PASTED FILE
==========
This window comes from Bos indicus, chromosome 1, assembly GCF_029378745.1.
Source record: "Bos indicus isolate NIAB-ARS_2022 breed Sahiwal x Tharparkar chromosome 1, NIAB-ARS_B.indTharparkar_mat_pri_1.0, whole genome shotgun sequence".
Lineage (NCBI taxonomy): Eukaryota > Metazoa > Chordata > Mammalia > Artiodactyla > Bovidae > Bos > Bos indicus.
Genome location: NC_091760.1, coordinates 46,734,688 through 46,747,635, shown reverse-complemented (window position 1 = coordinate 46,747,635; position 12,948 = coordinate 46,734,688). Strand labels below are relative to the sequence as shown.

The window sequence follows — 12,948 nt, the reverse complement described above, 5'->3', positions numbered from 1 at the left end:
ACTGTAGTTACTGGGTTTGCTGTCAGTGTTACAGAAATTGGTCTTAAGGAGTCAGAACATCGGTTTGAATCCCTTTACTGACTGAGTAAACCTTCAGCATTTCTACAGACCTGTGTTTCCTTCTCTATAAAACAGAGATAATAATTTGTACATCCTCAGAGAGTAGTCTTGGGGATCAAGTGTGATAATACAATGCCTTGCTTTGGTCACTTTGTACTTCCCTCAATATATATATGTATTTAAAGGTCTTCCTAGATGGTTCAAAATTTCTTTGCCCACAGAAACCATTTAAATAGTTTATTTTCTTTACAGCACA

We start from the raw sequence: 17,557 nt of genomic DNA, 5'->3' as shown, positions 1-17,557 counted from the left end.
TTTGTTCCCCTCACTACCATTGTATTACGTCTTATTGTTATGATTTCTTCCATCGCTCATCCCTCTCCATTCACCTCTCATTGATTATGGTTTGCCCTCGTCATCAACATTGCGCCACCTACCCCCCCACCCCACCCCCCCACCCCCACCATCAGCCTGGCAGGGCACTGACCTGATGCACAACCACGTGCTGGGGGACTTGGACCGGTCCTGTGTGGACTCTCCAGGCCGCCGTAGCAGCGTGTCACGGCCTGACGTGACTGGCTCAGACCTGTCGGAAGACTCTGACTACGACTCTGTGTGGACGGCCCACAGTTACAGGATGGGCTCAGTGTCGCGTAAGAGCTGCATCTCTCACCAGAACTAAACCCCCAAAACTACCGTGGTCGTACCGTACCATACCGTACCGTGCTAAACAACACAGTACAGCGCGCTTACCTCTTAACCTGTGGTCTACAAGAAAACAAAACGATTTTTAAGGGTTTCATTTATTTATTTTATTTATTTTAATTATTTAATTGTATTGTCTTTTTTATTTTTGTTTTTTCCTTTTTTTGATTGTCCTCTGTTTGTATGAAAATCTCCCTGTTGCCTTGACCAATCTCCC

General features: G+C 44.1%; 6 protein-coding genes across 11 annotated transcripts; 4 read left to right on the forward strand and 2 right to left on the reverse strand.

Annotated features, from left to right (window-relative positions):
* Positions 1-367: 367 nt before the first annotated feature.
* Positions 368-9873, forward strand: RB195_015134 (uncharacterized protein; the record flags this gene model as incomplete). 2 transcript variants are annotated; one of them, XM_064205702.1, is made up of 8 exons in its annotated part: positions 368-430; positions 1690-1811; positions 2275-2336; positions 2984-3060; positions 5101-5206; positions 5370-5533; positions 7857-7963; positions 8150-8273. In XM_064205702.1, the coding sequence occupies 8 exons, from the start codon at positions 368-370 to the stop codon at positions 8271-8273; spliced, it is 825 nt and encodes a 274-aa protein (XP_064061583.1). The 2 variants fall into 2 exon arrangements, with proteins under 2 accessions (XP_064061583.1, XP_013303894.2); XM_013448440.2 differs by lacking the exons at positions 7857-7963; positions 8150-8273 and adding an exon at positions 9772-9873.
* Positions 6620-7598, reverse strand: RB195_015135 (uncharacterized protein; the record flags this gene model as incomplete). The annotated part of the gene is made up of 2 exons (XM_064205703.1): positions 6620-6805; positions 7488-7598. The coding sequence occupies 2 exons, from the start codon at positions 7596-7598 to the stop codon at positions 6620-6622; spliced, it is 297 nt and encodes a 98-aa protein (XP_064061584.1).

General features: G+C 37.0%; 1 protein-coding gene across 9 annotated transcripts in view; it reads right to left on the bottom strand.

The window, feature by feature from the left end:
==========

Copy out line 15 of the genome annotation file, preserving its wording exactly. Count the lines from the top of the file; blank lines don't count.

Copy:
The window, feature by feature from the left end: